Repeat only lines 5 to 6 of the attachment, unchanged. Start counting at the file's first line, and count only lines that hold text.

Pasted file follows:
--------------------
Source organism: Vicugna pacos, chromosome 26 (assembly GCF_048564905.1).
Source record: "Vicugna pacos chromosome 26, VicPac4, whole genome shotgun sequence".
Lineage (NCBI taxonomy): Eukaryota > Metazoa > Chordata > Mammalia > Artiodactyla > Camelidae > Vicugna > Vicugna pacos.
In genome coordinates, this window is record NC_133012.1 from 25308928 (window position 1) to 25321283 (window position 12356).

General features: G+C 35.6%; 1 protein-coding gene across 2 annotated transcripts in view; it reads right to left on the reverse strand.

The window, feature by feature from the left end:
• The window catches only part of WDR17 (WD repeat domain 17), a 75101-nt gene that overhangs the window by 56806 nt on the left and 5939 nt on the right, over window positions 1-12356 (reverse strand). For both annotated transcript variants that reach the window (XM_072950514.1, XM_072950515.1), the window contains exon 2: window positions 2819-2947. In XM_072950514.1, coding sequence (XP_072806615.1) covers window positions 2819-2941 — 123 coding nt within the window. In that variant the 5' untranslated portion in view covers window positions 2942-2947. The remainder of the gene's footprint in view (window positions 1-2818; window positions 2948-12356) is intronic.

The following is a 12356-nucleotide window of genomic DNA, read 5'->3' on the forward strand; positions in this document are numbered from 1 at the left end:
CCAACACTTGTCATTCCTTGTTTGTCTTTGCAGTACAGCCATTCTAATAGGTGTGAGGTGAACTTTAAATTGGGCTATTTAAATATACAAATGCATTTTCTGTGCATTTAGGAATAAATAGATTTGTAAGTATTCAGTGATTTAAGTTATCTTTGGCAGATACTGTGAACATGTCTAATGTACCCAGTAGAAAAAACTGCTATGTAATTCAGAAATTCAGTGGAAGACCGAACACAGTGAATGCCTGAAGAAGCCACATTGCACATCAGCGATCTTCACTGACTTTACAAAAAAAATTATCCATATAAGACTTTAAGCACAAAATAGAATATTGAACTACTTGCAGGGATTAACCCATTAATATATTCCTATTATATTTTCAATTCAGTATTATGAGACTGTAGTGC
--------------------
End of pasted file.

General features: G+C 35.6%; 1 protein-coding gene across 2 annotated transcripts in view; it reads right to left on the reverse strand.

The window, feature by feature from the left end: